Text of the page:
Obit watch: Ernest Brace. He was a civilian pilot working for the CIA in Vietnam; in 1965 he was captured by the enemy and spent nearly eight years in North Vietnamese prisons. John McCain was in the cell next to him.

I sent this to Weer’d for the “Gun Death” files, but it seems worthy of note here: Japanese “Black Widow”.

According to the police and news media reports, Mr. Kakehi was just one of six outwardly healthy elderly men who died abruptly over the last eight years after marrying or starting romantic relationships with Ms. Kakehi.

Anyone want to guess what she didn’t use to (allegedly) kill these men? Anyone? Bueller?

Also among the dead: Nathaniel Branden, “writer Ayn Rand’s former devotee, lover and intellectual heir”. I know this is a few days old, but I’ve been waiting for an obituary to be published in a reputable source that I’m willing to link to. (Edited to add: NYT obit.)

Jonathan Yardley has retired from the WP. His last piece was published this past weekend.

I wanted to make note of his retirement here because I liked Yardley’s writing very much. In particular, he was responsible for one of my favorite things ever done by a book critic: “Second Reading”, where he went back and reconsidered books he’d previously read. And he wasn’t a snob: he’d go back and re-read a classic like “Gatsby”, but he also covered Hunter S. Thompson, John D. MacDonald, Josephine Tey, and Charles Willeford. There is a very good book, Second Reading, that collects about half of these columns; the other half are available in various places on the web, or you can search the WP website. (I think the Post’s tagging of Yardley’s columns is a bit inconsistent, though.)

God bless you, Mr. Yardley. May you enjoy your retirement. And if you’re reading this and happen to find someone whose work you enjoy as much as MacDonald’s, would you drop me a line?

We could fly a helicopter, nothing left to talk about.

Friday, December 5th, 2014

Hey, speaking of Chief Acevedo and the Austin Police Department, were you saying to yourself, “Self, I wonder if the APD got any of that sweet military surplus gear, like snow pants and snow shoes?”

The answer? $2,170,190.24 worth. Including a helicopter.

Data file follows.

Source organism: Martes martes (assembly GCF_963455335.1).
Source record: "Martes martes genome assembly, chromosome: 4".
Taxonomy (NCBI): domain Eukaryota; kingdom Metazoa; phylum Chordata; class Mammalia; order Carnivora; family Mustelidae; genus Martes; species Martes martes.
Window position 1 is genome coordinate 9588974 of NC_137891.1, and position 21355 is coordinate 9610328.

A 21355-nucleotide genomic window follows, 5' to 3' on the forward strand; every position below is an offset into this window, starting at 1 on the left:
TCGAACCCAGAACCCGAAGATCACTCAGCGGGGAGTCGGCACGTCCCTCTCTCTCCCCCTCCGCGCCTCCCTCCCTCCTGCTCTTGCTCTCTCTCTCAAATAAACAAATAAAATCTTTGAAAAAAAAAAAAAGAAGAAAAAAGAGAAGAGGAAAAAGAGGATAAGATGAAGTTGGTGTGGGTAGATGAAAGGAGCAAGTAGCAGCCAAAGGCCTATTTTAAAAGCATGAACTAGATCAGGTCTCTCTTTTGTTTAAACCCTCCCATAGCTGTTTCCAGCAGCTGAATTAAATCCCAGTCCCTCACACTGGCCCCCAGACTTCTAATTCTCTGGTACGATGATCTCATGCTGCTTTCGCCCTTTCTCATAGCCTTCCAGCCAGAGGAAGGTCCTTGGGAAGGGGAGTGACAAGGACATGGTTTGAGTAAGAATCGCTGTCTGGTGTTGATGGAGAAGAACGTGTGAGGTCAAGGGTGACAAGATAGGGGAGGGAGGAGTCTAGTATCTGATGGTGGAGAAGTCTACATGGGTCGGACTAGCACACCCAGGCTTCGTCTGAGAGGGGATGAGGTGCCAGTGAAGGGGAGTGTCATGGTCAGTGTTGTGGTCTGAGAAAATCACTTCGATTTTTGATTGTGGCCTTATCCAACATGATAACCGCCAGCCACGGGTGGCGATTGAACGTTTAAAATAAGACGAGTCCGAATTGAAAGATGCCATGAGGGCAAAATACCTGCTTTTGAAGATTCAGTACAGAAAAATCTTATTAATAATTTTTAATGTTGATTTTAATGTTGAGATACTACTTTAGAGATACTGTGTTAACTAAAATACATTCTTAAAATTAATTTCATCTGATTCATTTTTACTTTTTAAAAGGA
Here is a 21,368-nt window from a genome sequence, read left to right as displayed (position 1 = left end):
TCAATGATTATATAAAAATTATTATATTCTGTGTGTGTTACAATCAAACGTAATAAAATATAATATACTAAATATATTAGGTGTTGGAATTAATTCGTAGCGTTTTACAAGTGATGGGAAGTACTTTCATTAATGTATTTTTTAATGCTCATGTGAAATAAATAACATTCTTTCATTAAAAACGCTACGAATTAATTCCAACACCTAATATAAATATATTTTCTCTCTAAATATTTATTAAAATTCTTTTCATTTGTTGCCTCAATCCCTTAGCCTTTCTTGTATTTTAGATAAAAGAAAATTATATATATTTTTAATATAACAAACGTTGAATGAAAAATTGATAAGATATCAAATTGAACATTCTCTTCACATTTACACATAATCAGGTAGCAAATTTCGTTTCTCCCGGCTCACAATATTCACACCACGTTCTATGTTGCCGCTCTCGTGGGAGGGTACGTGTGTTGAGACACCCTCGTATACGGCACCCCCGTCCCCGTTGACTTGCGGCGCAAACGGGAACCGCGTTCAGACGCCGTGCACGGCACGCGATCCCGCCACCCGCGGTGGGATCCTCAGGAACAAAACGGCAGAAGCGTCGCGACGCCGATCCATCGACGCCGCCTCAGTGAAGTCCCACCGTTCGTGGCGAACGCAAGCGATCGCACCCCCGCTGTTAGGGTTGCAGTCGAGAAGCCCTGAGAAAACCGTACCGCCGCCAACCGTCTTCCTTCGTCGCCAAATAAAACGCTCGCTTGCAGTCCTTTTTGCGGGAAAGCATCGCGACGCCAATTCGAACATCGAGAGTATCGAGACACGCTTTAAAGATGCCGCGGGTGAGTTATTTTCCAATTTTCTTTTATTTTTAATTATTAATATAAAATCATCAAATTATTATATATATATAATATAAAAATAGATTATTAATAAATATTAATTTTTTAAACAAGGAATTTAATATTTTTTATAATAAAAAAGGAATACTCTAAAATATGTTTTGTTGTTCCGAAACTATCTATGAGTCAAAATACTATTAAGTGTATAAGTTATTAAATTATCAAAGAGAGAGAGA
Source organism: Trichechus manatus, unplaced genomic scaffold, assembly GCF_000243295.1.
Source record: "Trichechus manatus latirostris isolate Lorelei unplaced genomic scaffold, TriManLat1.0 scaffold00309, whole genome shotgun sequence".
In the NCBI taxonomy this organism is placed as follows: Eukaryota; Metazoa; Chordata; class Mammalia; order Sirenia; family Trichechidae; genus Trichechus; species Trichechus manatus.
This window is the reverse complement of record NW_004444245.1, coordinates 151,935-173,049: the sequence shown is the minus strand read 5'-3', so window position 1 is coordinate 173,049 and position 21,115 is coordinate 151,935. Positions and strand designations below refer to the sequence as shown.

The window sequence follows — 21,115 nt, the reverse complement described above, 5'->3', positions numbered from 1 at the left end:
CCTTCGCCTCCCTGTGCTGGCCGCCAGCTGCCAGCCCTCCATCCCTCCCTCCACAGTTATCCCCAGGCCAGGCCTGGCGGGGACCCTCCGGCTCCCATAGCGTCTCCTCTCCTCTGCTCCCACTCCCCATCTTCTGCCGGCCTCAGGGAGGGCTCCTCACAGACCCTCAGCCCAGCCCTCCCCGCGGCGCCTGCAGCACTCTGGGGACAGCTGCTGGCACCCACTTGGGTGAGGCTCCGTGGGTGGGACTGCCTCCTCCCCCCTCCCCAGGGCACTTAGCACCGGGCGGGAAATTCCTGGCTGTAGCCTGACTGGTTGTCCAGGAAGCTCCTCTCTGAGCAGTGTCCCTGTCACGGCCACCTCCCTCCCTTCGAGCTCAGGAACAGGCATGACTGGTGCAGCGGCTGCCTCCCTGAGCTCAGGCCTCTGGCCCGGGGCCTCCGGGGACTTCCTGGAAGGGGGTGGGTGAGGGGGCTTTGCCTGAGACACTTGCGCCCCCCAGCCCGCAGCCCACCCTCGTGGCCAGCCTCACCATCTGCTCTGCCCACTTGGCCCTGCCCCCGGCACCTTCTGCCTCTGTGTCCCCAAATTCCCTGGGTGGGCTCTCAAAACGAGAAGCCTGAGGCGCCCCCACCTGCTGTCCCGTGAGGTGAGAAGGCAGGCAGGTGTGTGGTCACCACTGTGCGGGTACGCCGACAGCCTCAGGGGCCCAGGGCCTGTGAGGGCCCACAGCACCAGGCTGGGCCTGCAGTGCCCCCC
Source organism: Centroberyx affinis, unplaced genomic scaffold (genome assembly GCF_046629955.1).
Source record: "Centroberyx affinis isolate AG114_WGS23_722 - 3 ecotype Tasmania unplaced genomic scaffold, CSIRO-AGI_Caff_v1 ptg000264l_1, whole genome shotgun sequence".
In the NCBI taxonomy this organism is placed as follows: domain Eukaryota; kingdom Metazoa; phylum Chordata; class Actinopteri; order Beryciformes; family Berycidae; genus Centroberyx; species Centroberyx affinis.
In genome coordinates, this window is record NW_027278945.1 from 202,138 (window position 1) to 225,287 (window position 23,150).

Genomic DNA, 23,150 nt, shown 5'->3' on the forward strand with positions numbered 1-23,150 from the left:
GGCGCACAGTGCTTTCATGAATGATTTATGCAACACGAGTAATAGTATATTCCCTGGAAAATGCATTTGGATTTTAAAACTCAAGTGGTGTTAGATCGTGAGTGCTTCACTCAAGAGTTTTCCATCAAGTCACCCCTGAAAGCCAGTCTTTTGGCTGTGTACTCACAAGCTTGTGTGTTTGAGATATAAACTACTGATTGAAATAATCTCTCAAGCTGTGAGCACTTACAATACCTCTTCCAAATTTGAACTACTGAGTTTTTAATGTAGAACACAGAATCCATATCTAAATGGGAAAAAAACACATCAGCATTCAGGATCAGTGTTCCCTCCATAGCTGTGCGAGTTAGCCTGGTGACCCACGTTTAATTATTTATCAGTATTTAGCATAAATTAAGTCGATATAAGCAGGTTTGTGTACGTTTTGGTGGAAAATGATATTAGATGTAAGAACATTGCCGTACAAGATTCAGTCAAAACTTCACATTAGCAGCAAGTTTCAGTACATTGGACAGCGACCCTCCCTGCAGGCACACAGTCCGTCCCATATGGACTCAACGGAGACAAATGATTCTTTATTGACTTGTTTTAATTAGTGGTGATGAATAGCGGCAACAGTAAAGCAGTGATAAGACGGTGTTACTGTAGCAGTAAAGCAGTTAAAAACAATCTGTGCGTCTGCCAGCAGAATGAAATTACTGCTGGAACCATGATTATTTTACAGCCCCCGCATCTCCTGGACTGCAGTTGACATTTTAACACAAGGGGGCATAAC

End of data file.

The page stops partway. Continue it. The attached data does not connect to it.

apd

Also, 13 “RIFLE,7.62 MILLIMETER”. Not that I’m complaining; I own one, so why shouldn’t the APD?

Also, this is just the Austin Police Department. The Austin Community College Police Department, which is a separate entity, got some stuff too. Nothing flashy, though. The Bastrop PD got $93,180.88 worth, including 10 “RIFLE,5.56 MILLIMETER”. The Buda PD numbers look a little odd: they are reported as getting 13 “RIFLE,5.56 MILLIMETER” with a total value of $1,560 (that’s $120 per rifle; you can’t even buy a Mosin-Nagant for $120 these days) and 3 “PISTOL,CALIBER .45,AUTOMATIC” valued at $176.13 (that’s $58.71 per; I’ll buy .45 automatic pistols at $58.71 all damn day. As long as they have a serviceable frame, I don’t care if they fire out of the box; they can be gunsmithed into working guns. It’d be a good learning experience.)

One more: the Lakeway PD got 30 of those “PISTOL,CALIBER .45,AUTOMATIC” (same price per as above) and two “RIFLE,7.62 MILLIMETER” ($138 per) for a total of $2,037.30.

And why does the Leander PD need a “MINE RESISTANT VEHICLE”?

If you’re wondering about your own municipal police department or other law enforcement agency, here’s the database I drew all this from (scroll to the bottom to search).

Hattip: Popehat on the Twitter.

(Subject line hattip.)

Art (Acevedo), damn it! watch. (#Q of a series)

Friday, December 5th, 2014

Lawrence sent me a link this morning with the subject “Just go to town on this”. I see that several other folks have already.

Here’s the Statesman version:

Acevedo asked the public to be alert and to keep their eyes peeled for people who are known to be well armed and espouse extremist beliefs.
“And that’s why it’s important for us as Americans to know our neighbors, know our families — tell somebody,” he said. “If you know somebody that is acting with a lot of hatred towards any particular group — especially if it’s somebody you know is a gun enthusiast or is armed with these type of firearms and they’re showing any kind of propensity for hatred — it doesn’t mean we’re going to take them to jail, but we might want to vet these people.”

Mmmmmmmhmmmm. I could point out that anyone who purchases their firearm from a licensed dealer (roughly 80% to 90% of transactions) has already been “vetted”. I could point out that Larry Steven McQuilliams also set several fires, and that a plastic container of gasoline can be more devastating than any assault weapon. I could ask what Chief Art means by a “propensity for hatred”, or how many officers he’s going to assign to vetting people. (Here’s a hint, Chief: you’re probably going to want to start by vetting every single employee of Dell. That may be a slight exaggeration, but when I worked there, pretty much everyone in Enterprise Technical Support owned serious firepower of one sort or another.) Or I could just quote Greg Campbell:

Our civil rights are not to blame for violence and we should not feel compelled to inform on our neighbors like a modern day Stasi.

If I really felt mean, I’d point out that you’re probably in more danger from the Austin PD than any “extremist”, especially if you’re black.

But let me single out one thing I haven’t seen anybody else jump on:

And on Monday at the same press conference, he urged for people to consider supporting laws that would make illegal “straw purchasers” that help put guns into the hands of criminals.

Wow. Just…wow. Dear Chief Acevedo:

“Straw purchases” are already illegal, you fucking moron.

Perhaps if you bought your own ammunition, you would have seen one of these posters at your local gun shop. Or WalMart. Or Academy. Or maybe you could listen to NPR.

But apparently our chief does none of these things.

The city council runoff elections are a few days away. I’m going to make a point of asking the candidates in my district if they support keeping Chief Acevedo in his position. And I plan to vote appropriately.